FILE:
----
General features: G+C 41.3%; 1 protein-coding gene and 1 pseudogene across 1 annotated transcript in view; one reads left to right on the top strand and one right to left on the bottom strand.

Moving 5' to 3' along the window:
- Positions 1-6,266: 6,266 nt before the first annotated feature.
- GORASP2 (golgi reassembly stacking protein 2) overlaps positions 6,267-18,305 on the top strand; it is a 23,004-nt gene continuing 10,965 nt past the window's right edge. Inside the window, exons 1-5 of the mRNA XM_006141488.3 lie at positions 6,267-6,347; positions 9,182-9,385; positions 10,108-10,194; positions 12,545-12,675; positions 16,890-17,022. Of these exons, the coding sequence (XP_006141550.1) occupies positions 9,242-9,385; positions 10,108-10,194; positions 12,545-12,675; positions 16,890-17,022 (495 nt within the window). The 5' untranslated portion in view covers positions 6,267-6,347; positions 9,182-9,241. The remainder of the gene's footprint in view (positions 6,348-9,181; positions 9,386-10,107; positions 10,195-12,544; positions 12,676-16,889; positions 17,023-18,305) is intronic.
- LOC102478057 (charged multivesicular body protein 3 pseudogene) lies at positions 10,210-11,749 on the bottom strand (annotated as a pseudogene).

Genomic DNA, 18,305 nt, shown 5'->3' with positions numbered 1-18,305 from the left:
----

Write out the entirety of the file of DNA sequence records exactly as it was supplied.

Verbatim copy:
General features: G+C 41.3%; 1 protein-coding gene and 1 pseudogene across 1 annotated transcript in view; one reads left to right on the top strand and one right to left on the bottom strand.

Moving 5' to 3' along the window:
- Positions 1-6,266: 6,266 nt before the first annotated feature.
- GORASP2 (golgi reassembly stacking protein 2) overlaps positions 6,267-18,305 on the top strand; it is a 23,004-nt gene continuing 10,965 nt past the window's right edge. Inside the window, exons 1-5 of the mRNA XM_006141488.3 lie at positions 6,267-6,347; positions 9,182-9,385; positions 10,108-10,194; positions 12,545-12,675; positions 16,890-17,022. Of these exons, the coding sequence (XP_006141550.1) occupies positions 9,242-9,385; positions 10,108-10,194; positions 12,545-12,675; positions 16,890-17,022 (495 nt within the window). The 5' untranslated portion in view covers positions 6,267-6,347; positions 9,182-9,241. The remainder of the gene's footprint in view (positions 6,348-9,181; positions 9,386-10,107; positions 10,195-12,544; positions 12,676-16,889; positions 17,023-18,305) is intronic.
- LOC102478057 (charged multivesicular body protein 3 pseudogene) lies at positions 10,210-11,749 on the bottom strand (annotated as a pseudogene).

Genomic DNA, 18,305 nt, shown 5'->3' with positions numbered 1-18,305 from the left: